linky: Pivot 2013 Mach 429 Carbon: First Ride | Bicycling Magazine
When it came time to remake the Mach 429 trail 29er, Pivot owner Chris Cocalis and his designers took their sweet time. Why rush it, he must have thought? The existing aluminum model rode superbly, had thousands of happy customers and was one of the top 29ers available. But since its introduction, competitors had introduced high-performance carbon models that weighed less and cost about the same.
So Cocalis spent two years developing the carbon Mach 429, obsessing over every detail. Pivot unveiled the new bike this summer in Park City, Utah, and we took it for a few test laps on the stellar singletrack network at nearby Deer Valley resort.
As one would expect, the carbon 429 is stiffer and lighter than its aluminum counterpart—Cocalis claims it’s 12 percent more rigid and .375 pounds lighter. Pivot also made subtle but important tweaks to the bike’s geometry. Designers relaxed the head tube by .3 degrees and lowered the bottom bracket 1 inch. Even more significantly, Pivot trimmed the chainstays from 18 inches to 17.65 inches to make the bike more maneuverable. Pivot also increased the standover clearance across the range of sizes—the small size has a whopping 1.5 inches of additional clearance. The bike’s DW-link suspension remains essentially unchanged, although the shock has a shorter stroke and higher air volume to accommodate a wider range of rider weights.
Cocalis paid careful attention to the details. The carbon 429 has internal routing for the cables, which enter the top tube and exit below the shock mount on the seat tube through a nifty removable window that should make replacing cables easy. To make the model more capable for rougher trails, engineers added ISCG 05 chainguide tabs and dropper-post guides. The new model also features a pressfit 92 bottom bracket, direct-mount front derailleur, tapered headtube and 12x142mm rear axle. Rubberized leather protects the bottom of the downtube and drive-side chainstay from rock strikes and dropped chains.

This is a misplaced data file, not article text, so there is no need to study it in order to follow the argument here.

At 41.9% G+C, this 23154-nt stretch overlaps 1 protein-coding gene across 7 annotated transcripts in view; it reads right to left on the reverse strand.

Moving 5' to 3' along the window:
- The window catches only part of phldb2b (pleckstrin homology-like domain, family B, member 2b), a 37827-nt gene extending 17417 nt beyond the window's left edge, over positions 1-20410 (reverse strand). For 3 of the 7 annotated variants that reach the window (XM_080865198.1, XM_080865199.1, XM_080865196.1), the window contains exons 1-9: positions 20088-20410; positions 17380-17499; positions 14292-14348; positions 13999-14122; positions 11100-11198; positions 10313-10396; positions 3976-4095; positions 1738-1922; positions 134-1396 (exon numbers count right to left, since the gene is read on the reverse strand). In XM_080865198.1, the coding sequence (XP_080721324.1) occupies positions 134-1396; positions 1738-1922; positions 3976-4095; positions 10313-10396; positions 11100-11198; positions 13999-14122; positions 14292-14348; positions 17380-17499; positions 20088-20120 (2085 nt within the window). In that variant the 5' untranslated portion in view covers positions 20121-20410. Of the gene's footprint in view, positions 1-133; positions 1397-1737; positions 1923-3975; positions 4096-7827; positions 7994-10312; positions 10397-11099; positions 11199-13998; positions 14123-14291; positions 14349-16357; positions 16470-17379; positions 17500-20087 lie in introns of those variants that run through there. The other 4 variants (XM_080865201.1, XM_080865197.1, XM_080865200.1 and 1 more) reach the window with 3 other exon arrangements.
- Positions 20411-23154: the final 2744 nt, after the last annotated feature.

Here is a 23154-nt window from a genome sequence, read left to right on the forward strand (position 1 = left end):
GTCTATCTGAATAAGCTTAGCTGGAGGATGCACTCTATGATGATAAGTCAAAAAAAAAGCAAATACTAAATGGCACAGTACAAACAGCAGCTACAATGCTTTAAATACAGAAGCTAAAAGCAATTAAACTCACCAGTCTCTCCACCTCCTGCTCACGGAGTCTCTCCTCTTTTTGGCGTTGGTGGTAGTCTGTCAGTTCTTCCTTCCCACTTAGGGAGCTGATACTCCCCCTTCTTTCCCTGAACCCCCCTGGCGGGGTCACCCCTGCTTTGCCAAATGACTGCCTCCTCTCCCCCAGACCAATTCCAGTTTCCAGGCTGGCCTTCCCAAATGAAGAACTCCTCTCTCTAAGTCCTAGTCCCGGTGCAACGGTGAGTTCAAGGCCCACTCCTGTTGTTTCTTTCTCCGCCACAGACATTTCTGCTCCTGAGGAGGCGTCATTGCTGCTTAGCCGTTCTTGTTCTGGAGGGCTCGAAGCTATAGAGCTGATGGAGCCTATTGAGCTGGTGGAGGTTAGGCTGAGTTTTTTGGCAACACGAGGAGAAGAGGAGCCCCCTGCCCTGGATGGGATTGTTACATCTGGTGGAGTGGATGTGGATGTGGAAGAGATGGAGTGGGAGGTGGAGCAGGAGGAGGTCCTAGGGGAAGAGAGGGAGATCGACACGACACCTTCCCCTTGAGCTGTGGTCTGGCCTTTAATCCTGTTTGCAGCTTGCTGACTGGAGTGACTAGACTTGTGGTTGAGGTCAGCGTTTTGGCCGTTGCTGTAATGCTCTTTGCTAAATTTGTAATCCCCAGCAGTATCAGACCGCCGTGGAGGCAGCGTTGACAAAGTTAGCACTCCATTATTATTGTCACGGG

The playful carbon 429 has shorter chainstays and a lower bottom bracket.
The bike should be available in November. Frames will run $2,800 and complete bikes will start at about $4,400.
After a few miles I reached a simple conclusion: If you like the current Mach 429 you’ll love the carbon version. The bike’s suspension feels similar to the previous version, which means it works great. It is sensitive and supple over small choppy bumps, but ramps up smoothly to absorb bigger hits. Pedaling is crisp without any excessive movement, yet the rear end reacts to even small stones, ruts, roots and other trail hazards that could send a bike with a less-active suspension design skipping over the trail with little traction.
The bike's steering precision beging with the sleek, stiff, tapered headtube.
Compared to the aluminum model, the carbon 429 feels more playful, thanks to the updated geometry. The front end steers lighter and is easier to loft over obstacles—no doubt the shorter chainstays are to thank. With a lower bottom bracket, the bike also has a lower center of gravity, which not only adds stability, but also makes the rider feel like he or she is steering from within the bike, rather than from on top. The changes make the 429 a more capable descender and I was able to lean hard into corners even on Kenda’s fast-rolling Slant Six tires—when they eventually let go, I could still control the bike’s two-wheel drift.
Even though the March 429 is marathon racer and trail bike at heart, its more aggressive frame prompted me to take on tougher trails, including portions of Deer Valley’s Swamp Fire—a steep, rough, downhill track. The 429 handled remarkably well at speed and sailed confidently over the two- to three-foot drops—though it did bottom out hard on the largest drops, but so would any 100mm-travel XC bike. What impressed me most was how predictably it handled—it even gapped a small double jump without flinching.
I finished the short test ride on some classic high-speed singletrack where the 429’s big wheels and stiff frame allowed it to carve smooth arcs. This was just one short ride, but I was impressed with the new bike—it took a great design and made it even better. It was well worth the wait. Stay tuned for a full-review soon.
From rough DH trails to smooth singletrack, the 429 carbon handled it all.
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